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Visualizing the chemistry and structure dynamics in lithium-ion batteries by in-situ neutron diffraction.

Wang XL, An K, Cai L, Feng Z, Nagler SE, Daniel C, Rhodes KJ, Stoica AD, Skorpenske HD, Liang C, Zhang W, Kim J, Qi Y, Harris SJ - Sci Rep (2012)

Bottom Line: The succession of Li-Graphite intercalation phases was fully captured under an 1C charge-discharge condition (i.e., charge to full capacity in 1 hour).However, the lithiation and dilithiation pathways are distinctively different and, unlike in slowing charging experiments with which the Li-Graphite phase diagram was established, no LiC₂₄ phase was found during charge at 1C rate.Approximately 75 mol. % of the graphite converts to LiC₆ at full charge, and a lattice dilation as large as 4% was observed during a charge-discharge cycle.

View Article: PubMed Central - PubMed

Affiliation: Chemical and Engineering Materials Division, Oak Ridge National Laboratory Oak Ridge, TN 37831-6465, USA. xlwang@cityu.edu.hk

ABSTRACT
We report an in-situ neutron diffraction study of a large format pouch battery cell. The succession of Li-Graphite intercalation phases was fully captured under an 1C charge-discharge condition (i.e., charge to full capacity in 1 hour). However, the lithiation and dilithiation pathways are distinctively different and, unlike in slowing charging experiments with which the Li-Graphite phase diagram was established, no LiC₂₄ phase was found during charge at 1C rate. Approximately 75 mol. % of the graphite converts to LiC₆ at full charge, and a lattice dilation as large as 4% was observed during a charge-discharge cycle. Our work demonstrates the potential of in-situ, time and spatially resolved neutron diffraction study of the dynamic chemical and structural changes in "real-world" batteries under realistic cycling conditions, which should provide microscopic insights on degradation and the important role of diffusion kinetics in energy storage materials.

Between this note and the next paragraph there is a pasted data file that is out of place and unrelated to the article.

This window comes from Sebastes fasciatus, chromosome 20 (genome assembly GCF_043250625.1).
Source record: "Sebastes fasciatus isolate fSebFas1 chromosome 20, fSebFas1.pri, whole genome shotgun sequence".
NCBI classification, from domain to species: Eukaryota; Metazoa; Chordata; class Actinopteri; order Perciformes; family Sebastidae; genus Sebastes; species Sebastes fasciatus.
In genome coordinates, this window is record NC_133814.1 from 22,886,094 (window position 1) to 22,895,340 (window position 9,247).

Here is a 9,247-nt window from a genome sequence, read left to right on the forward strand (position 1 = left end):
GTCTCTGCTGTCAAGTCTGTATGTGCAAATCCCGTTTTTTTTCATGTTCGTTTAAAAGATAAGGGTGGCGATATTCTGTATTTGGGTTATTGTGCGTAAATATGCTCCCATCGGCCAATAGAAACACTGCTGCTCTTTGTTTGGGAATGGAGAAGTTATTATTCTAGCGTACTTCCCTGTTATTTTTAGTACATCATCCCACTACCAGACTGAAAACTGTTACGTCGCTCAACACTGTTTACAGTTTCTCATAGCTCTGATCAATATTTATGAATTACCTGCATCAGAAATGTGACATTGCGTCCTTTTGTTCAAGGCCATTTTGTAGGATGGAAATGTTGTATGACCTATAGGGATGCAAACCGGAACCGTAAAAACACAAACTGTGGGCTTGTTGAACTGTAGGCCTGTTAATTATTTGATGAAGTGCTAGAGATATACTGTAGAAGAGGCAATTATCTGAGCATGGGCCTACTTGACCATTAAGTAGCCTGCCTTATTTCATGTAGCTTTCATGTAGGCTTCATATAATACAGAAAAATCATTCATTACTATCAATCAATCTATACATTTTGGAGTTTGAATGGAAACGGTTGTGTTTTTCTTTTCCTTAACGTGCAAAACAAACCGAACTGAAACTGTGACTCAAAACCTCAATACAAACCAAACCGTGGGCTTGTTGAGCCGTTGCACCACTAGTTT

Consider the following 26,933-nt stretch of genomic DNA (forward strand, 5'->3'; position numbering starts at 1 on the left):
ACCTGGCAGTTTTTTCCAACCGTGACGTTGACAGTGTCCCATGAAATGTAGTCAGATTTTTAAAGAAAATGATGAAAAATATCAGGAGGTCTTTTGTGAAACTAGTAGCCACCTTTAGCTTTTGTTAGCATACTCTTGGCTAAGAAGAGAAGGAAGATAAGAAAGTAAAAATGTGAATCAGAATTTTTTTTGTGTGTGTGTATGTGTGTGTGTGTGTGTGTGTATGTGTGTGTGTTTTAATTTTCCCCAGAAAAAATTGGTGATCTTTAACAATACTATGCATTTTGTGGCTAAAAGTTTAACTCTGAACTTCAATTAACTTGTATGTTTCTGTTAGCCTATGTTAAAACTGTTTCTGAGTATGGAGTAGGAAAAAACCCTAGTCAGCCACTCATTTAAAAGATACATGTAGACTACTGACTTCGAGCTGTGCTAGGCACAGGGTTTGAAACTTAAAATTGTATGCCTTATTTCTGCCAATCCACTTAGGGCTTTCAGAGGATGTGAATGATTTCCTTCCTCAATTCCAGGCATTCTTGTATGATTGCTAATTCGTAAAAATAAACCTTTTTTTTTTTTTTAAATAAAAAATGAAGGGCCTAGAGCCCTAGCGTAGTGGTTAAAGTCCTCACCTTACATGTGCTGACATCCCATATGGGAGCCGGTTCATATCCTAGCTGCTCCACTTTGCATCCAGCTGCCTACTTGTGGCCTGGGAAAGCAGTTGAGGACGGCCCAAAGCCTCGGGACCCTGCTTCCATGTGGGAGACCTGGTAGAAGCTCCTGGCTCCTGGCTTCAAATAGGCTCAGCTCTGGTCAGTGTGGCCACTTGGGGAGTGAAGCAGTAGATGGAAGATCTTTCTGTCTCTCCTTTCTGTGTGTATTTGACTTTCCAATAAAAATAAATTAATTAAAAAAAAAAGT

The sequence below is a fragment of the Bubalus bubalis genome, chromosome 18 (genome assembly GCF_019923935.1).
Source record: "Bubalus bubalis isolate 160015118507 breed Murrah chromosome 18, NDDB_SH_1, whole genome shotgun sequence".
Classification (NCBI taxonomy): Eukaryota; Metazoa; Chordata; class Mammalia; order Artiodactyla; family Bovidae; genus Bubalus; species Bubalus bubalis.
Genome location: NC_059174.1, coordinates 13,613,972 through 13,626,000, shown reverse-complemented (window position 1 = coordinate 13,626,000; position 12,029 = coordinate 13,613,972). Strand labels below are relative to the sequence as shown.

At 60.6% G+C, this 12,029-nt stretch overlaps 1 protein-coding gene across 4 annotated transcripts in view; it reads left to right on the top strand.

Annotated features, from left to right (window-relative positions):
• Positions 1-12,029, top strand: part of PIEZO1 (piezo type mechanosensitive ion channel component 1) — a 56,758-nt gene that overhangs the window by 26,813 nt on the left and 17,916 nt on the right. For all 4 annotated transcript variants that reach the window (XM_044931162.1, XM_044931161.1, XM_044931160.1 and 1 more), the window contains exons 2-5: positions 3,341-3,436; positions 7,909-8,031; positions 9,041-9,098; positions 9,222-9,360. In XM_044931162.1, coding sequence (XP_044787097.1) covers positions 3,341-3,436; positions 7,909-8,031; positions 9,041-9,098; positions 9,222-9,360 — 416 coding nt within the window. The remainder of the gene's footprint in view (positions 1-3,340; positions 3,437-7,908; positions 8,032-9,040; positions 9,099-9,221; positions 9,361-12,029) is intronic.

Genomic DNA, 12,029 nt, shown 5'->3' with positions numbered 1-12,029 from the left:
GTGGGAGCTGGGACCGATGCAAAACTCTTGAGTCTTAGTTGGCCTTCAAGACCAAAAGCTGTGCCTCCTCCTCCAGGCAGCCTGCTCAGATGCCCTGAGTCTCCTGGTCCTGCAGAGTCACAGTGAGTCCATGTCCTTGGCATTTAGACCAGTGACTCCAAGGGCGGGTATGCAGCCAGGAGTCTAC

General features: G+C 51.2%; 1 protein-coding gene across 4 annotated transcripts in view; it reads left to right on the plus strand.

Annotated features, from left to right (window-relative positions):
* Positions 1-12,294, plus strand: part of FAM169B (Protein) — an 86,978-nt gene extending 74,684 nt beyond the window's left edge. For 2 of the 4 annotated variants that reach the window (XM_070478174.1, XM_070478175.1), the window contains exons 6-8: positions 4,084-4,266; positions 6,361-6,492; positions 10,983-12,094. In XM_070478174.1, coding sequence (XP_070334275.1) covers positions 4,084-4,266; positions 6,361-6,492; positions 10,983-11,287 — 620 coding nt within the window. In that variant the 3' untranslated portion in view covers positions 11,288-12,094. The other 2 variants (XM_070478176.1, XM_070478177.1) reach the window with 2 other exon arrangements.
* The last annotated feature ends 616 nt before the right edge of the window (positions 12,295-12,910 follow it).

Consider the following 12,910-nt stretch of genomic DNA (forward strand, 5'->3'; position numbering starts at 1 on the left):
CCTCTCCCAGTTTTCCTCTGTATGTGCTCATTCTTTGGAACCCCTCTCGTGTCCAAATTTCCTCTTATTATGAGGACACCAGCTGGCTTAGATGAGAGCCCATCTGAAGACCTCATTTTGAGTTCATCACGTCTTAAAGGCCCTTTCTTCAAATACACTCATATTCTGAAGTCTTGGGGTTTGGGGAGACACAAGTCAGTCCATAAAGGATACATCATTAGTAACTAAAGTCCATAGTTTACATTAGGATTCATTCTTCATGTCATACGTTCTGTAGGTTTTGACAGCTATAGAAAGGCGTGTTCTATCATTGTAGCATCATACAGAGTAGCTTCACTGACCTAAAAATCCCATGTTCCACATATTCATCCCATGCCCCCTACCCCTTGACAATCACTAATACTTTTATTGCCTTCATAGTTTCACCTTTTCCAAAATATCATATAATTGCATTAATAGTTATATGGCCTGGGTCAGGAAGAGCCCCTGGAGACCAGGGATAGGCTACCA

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(a) The crystal structure of LixNiyCozMn(1−y−z)O2 NMC cathode.The blue line indicates the unit cell. The Ni, Mn, and Co atoms are randomly distributed on M sites. (b) Change of lattice parameters and the unit-cell volume of the NMC cathode phase during a charge and discharge cycle.
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f4: (a) The crystal structure of LixNiyCozMn(1−y−z)O2 NMC cathode.The blue line indicates the unit cell. The Ni, Mn, and Co atoms are randomly distributed on M sites. (b) Change of lattice parameters and the unit-cell volume of the NMC cathode phase during a charge and discharge cycle.

Mentions: In-situ neutron diffraction patterns collected during cycling are presented in Figure 2(b). Continuous acquisition of neutron diffraction data was carried out using an event-mode data acquisition2930 system over the course of ~20 hours during which time the battery was cycled through 7 charge-discharge sequences. The data was binned into diffraction patterns corresponding to 2.5 minutes duration, and these were strobscopically averaged2526 over the 7 charge-discharge cycles. More details of event-based data acquisition and stroboscopic averaging are given in Supplemental Materials. Despite averaging over 7 cycles (i.e., 17.5 min in total counting time), the statistical quality of each data set was inadequate for full Rietveld refinement of the complex diffraction patterns. A possible reason for the inadequate data is that the 7 cycles, over which the data were averaged, may not be identical. A slight difference in the charge or discharge cycles can lead to blurring or degradation of the diffraction data. Nevertheless, it is possible to utilize strong characteristic diffraction peaks to highlight the structural evolution in the graphite anode and NMC cathode during the charge-discharge cycles. The results are shown in Figures 3–4.